Search for the U.S. Revenue Cutter Bear

An Historian’s Learning Curve

By Beth Crumley, Assistant Historian, U.S. Coast Guard

September 20, 2019

The towfish on deck, prior to being launched.

The towfish on deck, prior to being launched. Image courtesy of the Search for the U.S. Revenue Cutter Bear. Download image (jpg, 125 KB).

Several months ago, when there was a scant possibility that I might be able to join the expedition to find the U.S. Revenue Cutter Bear, I was thrilled. As a Coast Guard historian, I knew the importance of this search. Bear served in the Arctic for 41 years, before joining the Byrd expedition to the Antarctic for both the 1933 and 1939 expeditions. Upon her return in 1941, she was refit and assigned to the Greenland Patrol. Bear is nothing short of iconic, the Coast Guard’s most famous cutter. Both NOAA and the Coast Guard hoped to find the ship, and there was a slight chance I might be able to join the search. As that slight chance grew into a real possibility, then an assignment, I was absolutely thrilled...and equally terrified.

I have been to sea before, as part of a NOAA expedition, but my role was strictly that of a historian. I was included to provide “historical background” on several shipwrecks. This mission is different. I am assigned to the survey team.

On the first day of our journey to the search area, I was introduced to the winch and towfish as the NOAA team worked to integrate those systems into those of the cutter. The second day, my training began in earnest. I began to learn to read the data and the sonar “waterfall,” and to input data. I quickly learned that these operations require the technician to be able to pay attention to several different sources of information concurrently. Said CSA employee John Bright, “It gets hectic.” Luckily, he has been a very patient instructor, answering a myriad of questions.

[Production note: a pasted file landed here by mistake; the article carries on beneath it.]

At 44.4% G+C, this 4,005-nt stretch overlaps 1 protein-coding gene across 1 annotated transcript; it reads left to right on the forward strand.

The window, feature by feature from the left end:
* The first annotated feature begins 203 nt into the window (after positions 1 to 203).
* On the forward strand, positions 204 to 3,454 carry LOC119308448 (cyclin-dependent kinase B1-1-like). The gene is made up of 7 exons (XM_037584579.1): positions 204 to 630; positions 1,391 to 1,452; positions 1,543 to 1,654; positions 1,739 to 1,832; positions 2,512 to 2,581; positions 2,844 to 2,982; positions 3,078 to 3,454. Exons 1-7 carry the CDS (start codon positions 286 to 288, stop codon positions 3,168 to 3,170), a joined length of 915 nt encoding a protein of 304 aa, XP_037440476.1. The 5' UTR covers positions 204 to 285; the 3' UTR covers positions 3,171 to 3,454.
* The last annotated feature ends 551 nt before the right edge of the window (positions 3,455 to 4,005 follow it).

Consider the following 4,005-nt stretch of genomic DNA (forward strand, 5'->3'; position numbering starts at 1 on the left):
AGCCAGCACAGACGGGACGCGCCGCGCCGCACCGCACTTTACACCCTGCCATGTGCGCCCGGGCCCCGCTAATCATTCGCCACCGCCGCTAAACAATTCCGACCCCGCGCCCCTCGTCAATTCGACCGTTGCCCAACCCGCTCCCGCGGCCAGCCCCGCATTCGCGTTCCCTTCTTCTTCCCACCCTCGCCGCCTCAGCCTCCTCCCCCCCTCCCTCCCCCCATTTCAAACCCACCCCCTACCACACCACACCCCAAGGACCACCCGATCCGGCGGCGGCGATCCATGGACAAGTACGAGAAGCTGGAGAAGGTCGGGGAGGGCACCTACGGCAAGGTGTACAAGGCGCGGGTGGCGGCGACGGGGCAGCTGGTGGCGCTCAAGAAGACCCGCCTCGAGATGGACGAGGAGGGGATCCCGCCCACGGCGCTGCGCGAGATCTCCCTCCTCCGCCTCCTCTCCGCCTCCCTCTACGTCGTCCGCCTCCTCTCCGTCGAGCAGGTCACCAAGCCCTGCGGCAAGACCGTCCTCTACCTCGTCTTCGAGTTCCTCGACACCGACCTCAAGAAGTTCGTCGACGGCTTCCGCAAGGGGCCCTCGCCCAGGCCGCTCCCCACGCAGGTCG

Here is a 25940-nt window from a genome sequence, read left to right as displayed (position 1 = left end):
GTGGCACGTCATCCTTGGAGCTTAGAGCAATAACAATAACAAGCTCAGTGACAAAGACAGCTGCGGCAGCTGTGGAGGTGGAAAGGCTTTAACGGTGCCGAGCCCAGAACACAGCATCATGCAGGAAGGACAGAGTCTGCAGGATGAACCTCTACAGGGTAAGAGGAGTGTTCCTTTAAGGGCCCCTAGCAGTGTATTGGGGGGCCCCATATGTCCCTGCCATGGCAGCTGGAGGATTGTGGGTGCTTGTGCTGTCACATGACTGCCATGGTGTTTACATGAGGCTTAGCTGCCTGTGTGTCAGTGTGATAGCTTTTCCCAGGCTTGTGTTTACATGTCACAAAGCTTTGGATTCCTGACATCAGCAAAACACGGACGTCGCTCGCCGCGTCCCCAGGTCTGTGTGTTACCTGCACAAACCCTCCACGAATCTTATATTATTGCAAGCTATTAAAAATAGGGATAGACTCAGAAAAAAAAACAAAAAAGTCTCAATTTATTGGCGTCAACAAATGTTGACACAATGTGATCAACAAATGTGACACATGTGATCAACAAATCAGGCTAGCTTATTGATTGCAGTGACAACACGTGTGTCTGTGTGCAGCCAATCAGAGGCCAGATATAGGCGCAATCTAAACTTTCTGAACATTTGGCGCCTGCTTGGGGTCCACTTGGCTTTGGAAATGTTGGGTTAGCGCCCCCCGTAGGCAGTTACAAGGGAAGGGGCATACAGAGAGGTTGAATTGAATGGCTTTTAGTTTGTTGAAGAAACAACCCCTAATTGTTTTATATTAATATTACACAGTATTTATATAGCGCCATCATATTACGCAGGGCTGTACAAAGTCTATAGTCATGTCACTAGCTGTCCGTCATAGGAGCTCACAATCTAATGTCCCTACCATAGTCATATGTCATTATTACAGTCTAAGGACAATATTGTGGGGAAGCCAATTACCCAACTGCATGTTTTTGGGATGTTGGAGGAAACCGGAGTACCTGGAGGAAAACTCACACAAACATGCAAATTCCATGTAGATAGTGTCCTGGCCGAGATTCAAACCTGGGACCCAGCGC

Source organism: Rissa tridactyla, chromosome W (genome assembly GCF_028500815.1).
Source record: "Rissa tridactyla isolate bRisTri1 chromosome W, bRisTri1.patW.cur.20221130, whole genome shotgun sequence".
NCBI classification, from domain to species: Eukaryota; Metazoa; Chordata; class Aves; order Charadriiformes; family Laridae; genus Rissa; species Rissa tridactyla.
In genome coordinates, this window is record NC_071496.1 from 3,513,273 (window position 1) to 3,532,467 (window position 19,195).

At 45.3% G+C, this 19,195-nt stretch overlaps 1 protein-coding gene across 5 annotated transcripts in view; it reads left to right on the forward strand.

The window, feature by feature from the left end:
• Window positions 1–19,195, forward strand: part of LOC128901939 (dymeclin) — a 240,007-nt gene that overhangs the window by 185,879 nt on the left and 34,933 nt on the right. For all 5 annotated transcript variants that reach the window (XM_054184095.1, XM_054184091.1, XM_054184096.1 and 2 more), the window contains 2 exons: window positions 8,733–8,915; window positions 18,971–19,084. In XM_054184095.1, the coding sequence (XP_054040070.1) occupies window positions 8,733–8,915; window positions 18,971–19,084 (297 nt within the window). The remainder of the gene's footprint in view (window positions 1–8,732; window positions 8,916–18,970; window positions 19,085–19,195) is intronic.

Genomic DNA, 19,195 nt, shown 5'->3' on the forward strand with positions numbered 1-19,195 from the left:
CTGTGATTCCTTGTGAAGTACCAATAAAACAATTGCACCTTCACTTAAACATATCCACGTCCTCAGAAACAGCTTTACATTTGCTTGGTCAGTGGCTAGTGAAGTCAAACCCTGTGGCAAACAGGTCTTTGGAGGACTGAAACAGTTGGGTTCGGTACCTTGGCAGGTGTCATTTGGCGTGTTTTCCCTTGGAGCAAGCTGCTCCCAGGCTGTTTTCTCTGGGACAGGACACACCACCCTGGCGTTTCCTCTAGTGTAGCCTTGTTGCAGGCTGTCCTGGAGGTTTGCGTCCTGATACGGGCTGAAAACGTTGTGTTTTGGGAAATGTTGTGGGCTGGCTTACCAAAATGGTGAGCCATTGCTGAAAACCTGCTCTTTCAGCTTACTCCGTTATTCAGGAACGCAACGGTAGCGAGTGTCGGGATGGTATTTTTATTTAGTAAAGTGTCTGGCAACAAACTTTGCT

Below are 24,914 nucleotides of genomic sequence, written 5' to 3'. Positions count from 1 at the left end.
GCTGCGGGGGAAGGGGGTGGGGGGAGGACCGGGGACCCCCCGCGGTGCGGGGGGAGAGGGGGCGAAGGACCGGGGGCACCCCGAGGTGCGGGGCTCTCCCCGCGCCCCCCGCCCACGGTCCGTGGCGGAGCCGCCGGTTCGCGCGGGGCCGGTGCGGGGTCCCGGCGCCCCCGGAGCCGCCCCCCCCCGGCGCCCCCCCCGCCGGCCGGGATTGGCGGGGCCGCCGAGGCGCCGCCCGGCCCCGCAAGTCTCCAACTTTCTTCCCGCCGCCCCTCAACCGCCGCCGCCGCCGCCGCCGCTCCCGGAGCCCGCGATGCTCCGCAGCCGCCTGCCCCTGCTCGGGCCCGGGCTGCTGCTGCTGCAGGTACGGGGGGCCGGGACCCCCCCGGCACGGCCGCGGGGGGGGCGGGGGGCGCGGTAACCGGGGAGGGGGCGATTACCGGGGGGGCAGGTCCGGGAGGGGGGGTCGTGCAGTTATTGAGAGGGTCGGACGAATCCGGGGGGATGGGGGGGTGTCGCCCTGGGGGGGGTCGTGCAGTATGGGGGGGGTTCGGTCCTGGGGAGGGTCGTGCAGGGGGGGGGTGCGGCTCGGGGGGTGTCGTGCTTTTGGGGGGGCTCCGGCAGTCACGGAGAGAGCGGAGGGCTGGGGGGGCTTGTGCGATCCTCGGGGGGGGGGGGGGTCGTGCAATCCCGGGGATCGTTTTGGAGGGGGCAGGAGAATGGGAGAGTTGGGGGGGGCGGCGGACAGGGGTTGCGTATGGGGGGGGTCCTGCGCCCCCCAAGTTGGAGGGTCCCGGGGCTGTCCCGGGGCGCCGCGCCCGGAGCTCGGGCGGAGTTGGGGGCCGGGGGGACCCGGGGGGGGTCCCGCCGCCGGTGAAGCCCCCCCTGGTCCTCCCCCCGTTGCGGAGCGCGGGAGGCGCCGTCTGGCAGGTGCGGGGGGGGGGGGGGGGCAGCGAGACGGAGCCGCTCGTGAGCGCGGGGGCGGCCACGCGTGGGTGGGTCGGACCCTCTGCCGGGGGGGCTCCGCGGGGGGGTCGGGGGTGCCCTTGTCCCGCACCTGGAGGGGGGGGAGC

The winch used to raise and lower the towfish.

The winch used to raise and lower the towfish. Image courtesy of the Search for the U.S. Revenue Cutter Bear. Download image (jpg, 605 KB).

My on-the-job training continued. Turns are, by far, the most nerve-wracking of tasks. I sat in front of the Sonar Pro display, trying to concentrate on the altitude of the towfish, as well as the speed of the vessel. Both are integral to a successful turn. If the cutter slows too much or too quickly, the towfish falls towards the ocean floor. Sitting at that workstation required me to radio the member of the NOAA team working the winch. “Cable in” to raise the towfish, “cable out” to lower the fish in the water column.

The phone in the dry lab rang as the bridge called to indicate the start of the turn. As I struggled to keep the towfish at an acceptable altitude, I also had to start to log data (a task which required inputting data into two separate programs). I then had to call for an update on the amount of cable which was out, then input that into the correct program...all the while watching vessel speed and towfish altitude through the turn. My great fear was that the towfish hit the seafloor on my watch.

It has not been is one of the most challenging things I have ever done. That said, it IS rewarding to begin to grasp the intricacies of the operation and to feel a part of the survey team. I am truly thankful for the patience of those who are training me. I won’t say that I am not nervous about returning to survey operations...but I AM looking forward to it.